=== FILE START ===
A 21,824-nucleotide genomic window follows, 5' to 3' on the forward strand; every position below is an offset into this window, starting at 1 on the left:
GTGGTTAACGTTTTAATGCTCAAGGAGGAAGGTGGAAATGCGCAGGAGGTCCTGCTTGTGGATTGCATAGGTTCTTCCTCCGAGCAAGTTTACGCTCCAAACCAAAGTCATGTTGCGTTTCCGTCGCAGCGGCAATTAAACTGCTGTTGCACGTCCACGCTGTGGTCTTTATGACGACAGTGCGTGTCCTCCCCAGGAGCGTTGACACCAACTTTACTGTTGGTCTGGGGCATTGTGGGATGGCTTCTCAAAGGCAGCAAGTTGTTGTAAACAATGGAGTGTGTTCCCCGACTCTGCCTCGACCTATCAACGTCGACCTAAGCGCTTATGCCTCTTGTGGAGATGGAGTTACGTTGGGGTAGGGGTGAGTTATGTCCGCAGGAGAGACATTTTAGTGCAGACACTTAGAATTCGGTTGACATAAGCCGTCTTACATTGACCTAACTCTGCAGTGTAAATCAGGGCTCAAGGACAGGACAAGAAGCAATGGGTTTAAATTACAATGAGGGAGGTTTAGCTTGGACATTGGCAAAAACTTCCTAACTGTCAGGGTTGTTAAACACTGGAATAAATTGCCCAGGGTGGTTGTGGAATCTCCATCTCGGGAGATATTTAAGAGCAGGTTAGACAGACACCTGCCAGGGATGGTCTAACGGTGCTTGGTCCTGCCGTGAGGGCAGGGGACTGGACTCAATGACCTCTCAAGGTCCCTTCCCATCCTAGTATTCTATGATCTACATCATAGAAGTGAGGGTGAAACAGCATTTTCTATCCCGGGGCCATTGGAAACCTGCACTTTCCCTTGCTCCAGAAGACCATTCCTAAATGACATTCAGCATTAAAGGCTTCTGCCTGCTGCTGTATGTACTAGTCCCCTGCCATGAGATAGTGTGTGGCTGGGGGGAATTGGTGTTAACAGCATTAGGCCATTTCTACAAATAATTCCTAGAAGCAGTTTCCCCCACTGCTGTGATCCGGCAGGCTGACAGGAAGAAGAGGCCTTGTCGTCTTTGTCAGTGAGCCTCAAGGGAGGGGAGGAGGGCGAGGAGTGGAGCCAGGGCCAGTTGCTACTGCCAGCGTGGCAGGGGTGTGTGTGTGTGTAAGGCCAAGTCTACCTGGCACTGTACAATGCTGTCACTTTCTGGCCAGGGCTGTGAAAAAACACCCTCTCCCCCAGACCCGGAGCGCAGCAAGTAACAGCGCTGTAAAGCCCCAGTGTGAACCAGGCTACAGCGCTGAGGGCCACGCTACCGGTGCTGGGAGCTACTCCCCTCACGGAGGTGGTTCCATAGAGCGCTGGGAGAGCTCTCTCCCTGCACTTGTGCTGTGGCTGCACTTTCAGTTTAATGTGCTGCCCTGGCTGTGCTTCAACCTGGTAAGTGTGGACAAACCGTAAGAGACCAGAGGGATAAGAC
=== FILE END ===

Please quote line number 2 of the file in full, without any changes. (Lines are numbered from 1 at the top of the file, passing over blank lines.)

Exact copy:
GTGGTTAACGTTTTAATGCTCAAGGAGGAAGGTGGAAATGCGCAGGAGGTCCTGCTTGTGGATTGCATAGGTTCTTCCTCCGAGCAAGTTTACGCTCCAAACCAAAGTCATGTTGCGTTTCCGTCGCAGCGGCAATTAAACTGCTGTTGCACGTCCACGCTGTGGTCTTTATGACGACAGTGCGTGTCCTCCCCAGGAGCGTTGACACCAACTTTACTGTTGGTCTGGGGCATTGTGGGATGGCTTCTCAAAGGCAGCAAGTTGTTGTAAACAATGGAGTGTGTTCCCCGACTCTGCCTCGACCTATCAACGTCGACCTAAGCGCTTATGCCTCTTGTGGAGATGGAGTTACGTTGGGGTAGGGGTGAGTTATGTCCGCAGGAGAGACATTTTAGTGCAGACACTTAGAATTCGGTTGACATAAGCCGTCTTACATTGACCTAACTCTGCAGTGTAAATCAGGGCTCAAGGACAGGACAAGAAGCAATGGGTTTAAATTACAATGAGGGAGGTTTAGCTTGGACATTGGCAAAAACTTCCTAACTGTCAGGGTTGTTAAACACTGGAATAAATTGCCCAGGGTGGTTGTGGAATCTCCATCTCGGGAGATATTTAAGAGCAGGTTAGACAGACACCTGCCAGGGATGGTCTAACGGTGCTTGGTCCTGCCGTGAGGGCAGGGGACTGGACTCAATGACCTCTCAAGGTCCCTTCCCATCCTAGTATTCTATGATCTACATCATAGAAGTGAGGGTGAAACAGCATTTTCTATCCCGGGGCCATTGGAAACCTGCACTTTCCCTTGCTCCAGAAGACCATTCCTAAATGACATTCAGCATTAAAGGCTTCTGCCTGCTGCTGTATGTACTAGTCCCCTGCCATGAGATAGTGTGTGGCTGGGGGGAATTGGTGTTAACAGCATTAGGCCATTTCTACAAATAATTCCTAGAAGCAGTTTCCCCCACTGCTGTGATCCGGCAGGCTGACAGGAAGAAGAGGCCTTGTCGTCTTTGTCAGTGAGCCTCAAGGGAGGGGAGGAGGGCGAGGAGTGGAGCCAGGGCCAGTTGCTACTGCCAGCGTGGCAGGGGTGTGTGTGTGTGTAAGGCCAAGTCTACCTGGCACTGTACAATGCTGTCACTTTCTGGCCAGGGCTGTGAAAAAACACCCTCTCCCCCAGACCCGGAGCGCAGCAAGTAACAGCGCTGTAAAGCCCCAGTGTGAACCAGGCTACAGCGCTGAGGGCCACGCTACCGGTGCTGGGAGCTACTCCCCTCACGGAGGTGGTTCCATAGAGCGCTGGGAGAGCTCTCTCCCTGCACTTGTGCTGTGGCTGCACTTTCAGTTTAATGTGCTGCCCTGGCTGTGCTTCAACCTGGTAAGTGTGGACAAACCGTAAGAGACCAGAGGGATAAGAC